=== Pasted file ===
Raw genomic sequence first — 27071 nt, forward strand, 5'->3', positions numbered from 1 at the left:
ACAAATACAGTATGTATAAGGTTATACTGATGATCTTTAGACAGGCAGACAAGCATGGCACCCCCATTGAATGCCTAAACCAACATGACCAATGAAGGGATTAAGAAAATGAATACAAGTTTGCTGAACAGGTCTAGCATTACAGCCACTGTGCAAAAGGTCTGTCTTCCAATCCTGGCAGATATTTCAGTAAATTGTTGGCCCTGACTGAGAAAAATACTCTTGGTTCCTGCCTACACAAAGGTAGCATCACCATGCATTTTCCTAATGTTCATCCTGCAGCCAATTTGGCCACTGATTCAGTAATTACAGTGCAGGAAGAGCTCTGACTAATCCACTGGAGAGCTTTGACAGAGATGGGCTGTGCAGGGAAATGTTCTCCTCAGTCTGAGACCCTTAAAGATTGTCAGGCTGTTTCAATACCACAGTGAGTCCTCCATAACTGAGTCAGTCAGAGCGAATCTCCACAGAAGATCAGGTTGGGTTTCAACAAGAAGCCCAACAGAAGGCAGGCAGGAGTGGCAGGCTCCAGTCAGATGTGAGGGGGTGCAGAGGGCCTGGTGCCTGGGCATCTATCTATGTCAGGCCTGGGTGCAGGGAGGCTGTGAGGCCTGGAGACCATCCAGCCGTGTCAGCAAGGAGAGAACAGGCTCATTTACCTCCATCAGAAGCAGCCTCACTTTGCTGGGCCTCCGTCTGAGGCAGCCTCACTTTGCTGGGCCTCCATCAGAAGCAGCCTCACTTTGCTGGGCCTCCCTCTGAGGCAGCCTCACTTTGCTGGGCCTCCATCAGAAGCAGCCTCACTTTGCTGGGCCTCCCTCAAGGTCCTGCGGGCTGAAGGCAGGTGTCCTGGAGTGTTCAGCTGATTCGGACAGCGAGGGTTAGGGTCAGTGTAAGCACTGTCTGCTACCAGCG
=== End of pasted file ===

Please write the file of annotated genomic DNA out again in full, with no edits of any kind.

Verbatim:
Raw genomic sequence first — 27071 nt, forward strand, 5'->3', positions numbered from 1 at the left:
ACAAATACAGTATGTATAAGGTTATACTGATGATCTTTAGACAGGCAGACAAGCATGGCACCCCCATTGAATGCCTAAACCAACATGACCAATGAAGGGATTAAGAAAATGAATACAAGTTTGCTGAACAGGTCTAGCATTACAGCCACTGTGCAAAAGGTCTGTCTTCCAATCCTGGCAGATATTTCAGTAAATTGTTGGCCCTGACTGAGAAAAATACTCTTGGTTCCTGCCTACACAAAGGTAGCATCACCATGCATTTTCCTAATGTTCATCCTGCAGCCAATTTGGCCACTGATTCAGTAATTACAGTGCAGGAAGAGCTCTGACTAATCCACTGGAGAGCTTTGACAGAGATGGGCTGTGCAGGGAAATGTTCTCCTCAGTCTGAGACCCTTAAAGATTGTCAGGCTGTTTCAATACCACAGTGAGTCCTCCATAACTGAGTCAGTCAGAGCGAATCTCCACAGAAGATCAGGTTGGGTTTCAACAAGAAGCCCAACAGAAGGCAGGCAGGAGTGGCAGGCTCCAGTCAGATGTGAGGGGGTGCAGAGGGCCTGGTGCCTGGGCATCTATCTATGTCAGGCCTGGGTGCAGGGAGGCTGTGAGGCCTGGAGACCATCCAGCCGTGTCAGCAAGGAGAGAACAGGCTCATTTACCTCCATCAGAAGCAGCCTCACTTTGCTGGGCCTCCGTCTGAGGCAGCCTCACTTTGCTGGGCCTCCATCAGAAGCAGCCTCACTTTGCTGGGCCTCCCTCTGAGGCAGCCTCACTTTGCTGGGCCTCCATCAGAAGCAGCCTCACTTTGCTGGGCCTCCCTCAAGGTCCTGCGGGCTGAAGGCAGGTGTCCTGGAGTGTTCAGCTGATTCGGACAGCGAGGGTTAGGGTCAGTGTAAGCACTGTCTGCTACCAGCG